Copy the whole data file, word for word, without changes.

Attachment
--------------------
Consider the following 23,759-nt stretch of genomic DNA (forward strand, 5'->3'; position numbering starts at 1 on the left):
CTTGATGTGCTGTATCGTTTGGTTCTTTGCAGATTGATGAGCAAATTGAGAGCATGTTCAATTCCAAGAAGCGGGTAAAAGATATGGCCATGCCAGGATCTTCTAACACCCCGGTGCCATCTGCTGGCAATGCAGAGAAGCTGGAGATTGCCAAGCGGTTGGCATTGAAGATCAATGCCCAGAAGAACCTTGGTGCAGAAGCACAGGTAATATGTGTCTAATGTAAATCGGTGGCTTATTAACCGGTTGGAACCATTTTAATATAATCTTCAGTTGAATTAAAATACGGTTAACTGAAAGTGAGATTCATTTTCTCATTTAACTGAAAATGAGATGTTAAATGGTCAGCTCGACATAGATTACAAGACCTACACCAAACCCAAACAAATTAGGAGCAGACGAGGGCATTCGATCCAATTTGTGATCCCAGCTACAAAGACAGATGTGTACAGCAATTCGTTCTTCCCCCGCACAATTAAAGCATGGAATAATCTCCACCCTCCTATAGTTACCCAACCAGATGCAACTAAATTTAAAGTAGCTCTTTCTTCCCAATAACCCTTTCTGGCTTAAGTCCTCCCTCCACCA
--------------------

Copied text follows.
Consider the following 23,759-nt stretch of genomic DNA (forward strand, 5'->3'; position numbering starts at 1 on the left):
CTTGATGTGCTGTATCGTTTGGTTCTTTGCAGATTGATGAGCAAATTGAGAGCATGTTCAATTCCAAGAAGCGGGTAAAAGATATGGCCATGCCAGGATCTTCTAACACCCCGGTGCCATCTGCTGGCAATGCAGAGAAGCTGGAGATTGCCAAGCGGTTGGCATTGAAGATCAATGCCCAGAAGAACCTTGGTGCAGAAGCACAGGTAATATGTGTCTAATGTAAATCGGTGGCTTATTAACCGGTTGGAACCATTTTAATATAATCTTCAGTTGAATTAAAATACGGTTAACTGAAAGTGAGATTCATTTTCTCATTTAACTGAAAATGAGATGTTAAATGGTCAGCTCGACATAGATTACAAGACCTACACCAAACCCAAACAAATTAGGAGCAGACGAGGGCATTCGATCCAATTTGTGATCCCAGCTACAAAGACAGATGTGTACAGCAATTCGTTCTTCCCCCGCACAATTAAAGCATGGAATAATCTCCACCCTCCTATAGTTACCCAACCAGATGCAACTAAATTTAAAGTAGCTCTTTCTTCCCAATAACCCTTTCTGGCTTAAGTCCTCCCTCCACCA